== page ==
Besides aging, some other reasons someone may experience sleep deprivation are: 
- Sleeping disorders
- Insomnia, narcolepsy, sleep apnea, or even restless leg syndrome can contribute to sleep deprivation.
- You’ll find sleep deprivation to be common in people who suffer from schizophrenia, depression, chronic pain, heart disease, Parkinson’s disease, Alzheimer’s disease, stroke, and cancer.
- Other factors
- This can include having a new baby, a change in work schedule, and stress.
Although a host of different reasons can factor into whether you’re at a greater risk of developing sleep deprivation, some people may be experiencing this sleeping condition simply because they are unaware of just how much sleep they should be aiming for each night.
Here is a simple guideline you can follow: 
- Newborns: 14 to 17 hours
- 12 months: 10 hours at night and 4 hours of napping during the day
- 2 years: 11 to 12 hours at night and one to two hours of napping during the day
- 3 to 5 years: 10 to 13 hours
- 6 to 13 years: Nine to 11 hours
- 14 to 17 years: Eight to 10 hours
- 18+ years: Seven to nine hours
Many people don’t realize that you can’t function on a day to day basis without any negative effects when you’re sleep-deprived. In fact, when first experiencing sleep deprivation, your symptoms can be relatively minor, leading you to believe that you’ve been unaffected by a lack of sleep.
However, sleep deprivation can have some serious side effects if avoided too long. Let’s take a look at the symptoms you may experience.
Initial symptoms of sleep deprivation include: 
- Impaired memory
- Compromised immune system
- Lack of concentration
- Reduction of physical strength
Symptoms of chronic sleep deprivation are:
- Mental illness, including depression
- Increased risk for heart disease, stroke, or asthma attack
- Increased risk for insomnia, sleep apnea, and narcolepsy
- Severe mood swings
If you are experiencing any of the symptoms listed above, you should speak with your doctor about seeing a sleep specialist. The treatments for sleep deprivation can vary based on the severity of your symptoms.
Your doctor may recommend:
- Sleeping pills
- This could include over-the-counter or prescription medications.
- Light therapy
- This lighting mimics outdoor light, which is crucial for regulating your sleeping cycles.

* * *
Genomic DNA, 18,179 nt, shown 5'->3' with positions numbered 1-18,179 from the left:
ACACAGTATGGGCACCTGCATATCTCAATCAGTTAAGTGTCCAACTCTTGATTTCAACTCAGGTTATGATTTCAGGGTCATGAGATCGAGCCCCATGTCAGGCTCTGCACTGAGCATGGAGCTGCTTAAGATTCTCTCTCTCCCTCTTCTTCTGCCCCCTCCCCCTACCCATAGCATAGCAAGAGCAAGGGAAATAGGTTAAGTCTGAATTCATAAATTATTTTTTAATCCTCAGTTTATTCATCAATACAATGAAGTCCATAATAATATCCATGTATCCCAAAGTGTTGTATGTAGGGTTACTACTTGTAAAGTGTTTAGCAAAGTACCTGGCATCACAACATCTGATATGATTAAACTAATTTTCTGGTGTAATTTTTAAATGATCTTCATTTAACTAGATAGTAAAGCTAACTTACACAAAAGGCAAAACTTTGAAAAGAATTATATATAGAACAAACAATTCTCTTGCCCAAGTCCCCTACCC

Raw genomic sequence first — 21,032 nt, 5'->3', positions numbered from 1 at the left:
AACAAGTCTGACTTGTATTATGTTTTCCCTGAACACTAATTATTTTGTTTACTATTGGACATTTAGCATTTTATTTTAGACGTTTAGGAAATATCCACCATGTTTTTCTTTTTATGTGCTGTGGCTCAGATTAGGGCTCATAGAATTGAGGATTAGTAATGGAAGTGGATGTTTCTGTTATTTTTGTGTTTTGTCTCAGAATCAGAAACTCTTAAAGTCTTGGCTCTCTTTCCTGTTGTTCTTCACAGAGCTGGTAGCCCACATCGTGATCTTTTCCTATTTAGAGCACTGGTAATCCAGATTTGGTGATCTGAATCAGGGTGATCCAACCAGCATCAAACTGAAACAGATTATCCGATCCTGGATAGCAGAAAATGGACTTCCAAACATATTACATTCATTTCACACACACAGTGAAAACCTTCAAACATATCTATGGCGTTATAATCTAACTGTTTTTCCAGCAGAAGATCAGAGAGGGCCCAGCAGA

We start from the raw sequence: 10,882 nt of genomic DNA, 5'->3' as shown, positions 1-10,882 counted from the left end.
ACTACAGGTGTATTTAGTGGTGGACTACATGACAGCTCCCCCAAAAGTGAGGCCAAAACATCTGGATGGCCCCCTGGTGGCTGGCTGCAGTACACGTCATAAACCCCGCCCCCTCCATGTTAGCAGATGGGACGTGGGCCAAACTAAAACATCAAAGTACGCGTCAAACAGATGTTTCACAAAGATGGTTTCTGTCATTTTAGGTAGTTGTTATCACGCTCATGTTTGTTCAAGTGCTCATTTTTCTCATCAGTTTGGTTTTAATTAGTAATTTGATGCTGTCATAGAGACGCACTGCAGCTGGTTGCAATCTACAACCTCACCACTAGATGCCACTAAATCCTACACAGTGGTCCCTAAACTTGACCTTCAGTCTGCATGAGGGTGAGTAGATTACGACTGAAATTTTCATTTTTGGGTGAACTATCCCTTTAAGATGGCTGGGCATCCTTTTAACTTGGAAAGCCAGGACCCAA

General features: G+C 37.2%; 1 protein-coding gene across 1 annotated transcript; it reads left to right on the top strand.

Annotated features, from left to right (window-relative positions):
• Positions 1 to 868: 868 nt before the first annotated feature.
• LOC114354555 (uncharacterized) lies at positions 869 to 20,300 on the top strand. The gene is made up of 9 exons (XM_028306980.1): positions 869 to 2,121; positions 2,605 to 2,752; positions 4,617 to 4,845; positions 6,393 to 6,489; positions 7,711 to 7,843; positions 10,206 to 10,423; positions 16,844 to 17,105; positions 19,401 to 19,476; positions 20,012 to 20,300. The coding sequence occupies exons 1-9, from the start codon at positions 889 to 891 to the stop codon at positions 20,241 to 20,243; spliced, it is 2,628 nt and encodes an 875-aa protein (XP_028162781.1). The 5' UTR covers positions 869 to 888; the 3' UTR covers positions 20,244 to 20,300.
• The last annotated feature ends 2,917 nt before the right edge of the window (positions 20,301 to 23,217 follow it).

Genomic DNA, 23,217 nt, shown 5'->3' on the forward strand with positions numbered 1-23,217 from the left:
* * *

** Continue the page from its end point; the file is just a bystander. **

- Breathing machines
- One reason you may be unable to stay asleep is due to sleep apnea. If your doctor believes this may be the case, a breathing machine – called a CPAP – may be prescribed.
You can also create some home remedies to help combat sleep deprivation by:
- Sticking to a consistent schedule
- Taking a warm bath
- Keeping your room at a comfortable temperature
- Turning off electronics and reading a book before bed
If you would like to know some other ways you can fall asleep naturally, check out my 15 Tips for the Best Sleep Ever!
Your Glymphatic System and Sleep
Scientists have recently discovered that there is a link between the amount of sleep we’re able to get and cleaning out the nasty, built-up debris and toxins out of our brains.
The glymphatic system is a waste-clearing system in our bodies that also works to distribute glucose, amino acids, lipids, and neurotransmitters in the brain. This newly-discovered system in our bodies appears to function only while our bodies are in a deep sleep and disengage when we are awake.
Since our sleep tends to become lighter and more disturbed as we age, it appears that this disengagement of the glymphatic system may link to things such as aging and Alzheimer’s disease. In fact, a 2017 study from the University of Wisconsin-Madison concluded that there is a correlation between poor sleep patterns and a build-up of the biological markers for Alzheimer’s disease.
We’ve learned through these recent studies that there’s even a link between your glymphatic system and exercise. In a 2018 study performed on mice, one group was given a running wheel while the other group was not. After five weeks, the mice who were exercising on the wheel had two times the increased glymphatic flow than the mice who were not exercising.
It appears that through sleep and exercise, we can improve the performance of our glymphatic systems and effectively reduce the amount of toxic debris from our brains!
Improve Your Sleeping Cycle Naturally
Did you know that you can naturally improve your sleep cycle through proper nutrition and movement?
I created the NativeBody Reset to reprogram your health by using a 100 percent customizable approach that fits you and your needs no matter what stage of life you are in.
This science-backed, 30-day program has everything you need to completely reset your body to its original and native settings, promoting better sleep that brings you long-lasting energy throughout the day!
Do you want to:
- Enhance your sleeping cycles?
- Reset your hormonal, digestive, and metabolic health?
- Lose weight?
- Fight off inflammation?
Click here to order NativeBody Reset to begin your natural approach to whole-body health today!
This content is for informational and educational purposes only. It is not intended to provide medical advice or to take the place of such advice or treatment from a personal physician. All readers/viewers of this content are advised to consult their doctors or qualified health professionals regarding specific health questions. Neither Dr. Chad Walding nor the publisher of this content takes responsibility for possible health consequences of any person or persons reading or following the information in this educational content. All viewers of this content, especially those taking prescription or over-the-counter medications, should consult their physicians before beginning any nutrition, supplement, or lifestyle program.